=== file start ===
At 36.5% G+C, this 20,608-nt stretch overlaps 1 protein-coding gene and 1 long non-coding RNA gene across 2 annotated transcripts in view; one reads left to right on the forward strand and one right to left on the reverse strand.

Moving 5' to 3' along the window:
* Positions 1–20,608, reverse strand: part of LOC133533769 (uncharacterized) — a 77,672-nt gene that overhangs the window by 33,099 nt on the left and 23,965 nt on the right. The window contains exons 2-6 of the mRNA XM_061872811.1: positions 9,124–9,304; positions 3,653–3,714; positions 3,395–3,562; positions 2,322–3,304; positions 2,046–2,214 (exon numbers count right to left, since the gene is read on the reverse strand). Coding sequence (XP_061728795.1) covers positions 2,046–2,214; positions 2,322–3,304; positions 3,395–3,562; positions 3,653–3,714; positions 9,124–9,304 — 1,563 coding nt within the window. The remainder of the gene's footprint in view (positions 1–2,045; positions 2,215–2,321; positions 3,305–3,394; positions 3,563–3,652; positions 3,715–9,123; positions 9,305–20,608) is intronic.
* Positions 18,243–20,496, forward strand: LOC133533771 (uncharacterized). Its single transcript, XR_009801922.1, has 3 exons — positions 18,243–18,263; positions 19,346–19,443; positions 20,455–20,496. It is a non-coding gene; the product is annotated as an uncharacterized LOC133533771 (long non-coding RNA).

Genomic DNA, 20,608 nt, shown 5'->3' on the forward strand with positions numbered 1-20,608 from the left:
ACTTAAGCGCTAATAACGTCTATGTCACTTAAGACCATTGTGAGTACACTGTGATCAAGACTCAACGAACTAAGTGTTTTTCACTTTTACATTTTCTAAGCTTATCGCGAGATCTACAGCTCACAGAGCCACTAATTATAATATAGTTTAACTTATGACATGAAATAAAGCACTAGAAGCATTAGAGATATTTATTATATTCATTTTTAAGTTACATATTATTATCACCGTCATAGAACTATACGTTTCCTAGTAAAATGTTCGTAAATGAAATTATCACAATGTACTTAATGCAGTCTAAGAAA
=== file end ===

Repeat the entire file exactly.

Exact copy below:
At 36.5% G+C, this 20,608-nt stretch overlaps 1 protein-coding gene and 1 long non-coding RNA gene across 2 annotated transcripts in view; one reads left to right on the forward strand and one right to left on the reverse strand.

Moving 5' to 3' along the window:
* Positions 1–20,608, reverse strand: part of LOC133533769 (uncharacterized) — a 77,672-nt gene that overhangs the window by 33,099 nt on the left and 23,965 nt on the right. The window contains exons 2-6 of the mRNA XM_061872811.1: positions 9,124–9,304; positions 3,653–3,714; positions 3,395–3,562; positions 2,322–3,304; positions 2,046–2,214 (exon numbers count right to left, since the gene is read on the reverse strand). Coding sequence (XP_061728795.1) covers positions 2,046–2,214; positions 2,322–3,304; positions 3,395–3,562; positions 3,653–3,714; positions 9,124–9,304 — 1,563 coding nt within the window. The remainder of the gene's footprint in view (positions 1–2,045; positions 2,215–2,321; positions 3,305–3,394; positions 3,563–3,652; positions 3,715–9,123; positions 9,305–20,608) is intronic.
* Positions 18,243–20,496, forward strand: LOC133533771 (uncharacterized). Its single transcript, XR_009801922.1, has 3 exons — positions 18,243–18,263; positions 19,346–19,443; positions 20,455–20,496. It is a non-coding gene; the product is annotated as an uncharacterized LOC133533771 (long non-coding RNA).

Genomic DNA, 20,608 nt, shown 5'->3' on the forward strand with positions numbered 1-20,608 from the left:
ACTTAAGCGCTAATAACGTCTATGTCACTTAAGACCATTGTGAGTACACTGTGATCAAGACTCAACGAACTAAGTGTTTTTCACTTTTACATTTTCTAAGCTTATCGCGAGATCTACAGCTCACAGAGCCACTAATTATAATATAGTTTAACTTATGACATGAAATAAAGCACTAGAAGCATTAGAGATATTTATTATATTCATTTTTAAGTTACATATTATTATCACCGTCATAGAACTATACGTTTCCTAGTAAAATGTTCGTAAATGAAATTATCACAATGTACTTAATGCAGTCTAAGAAA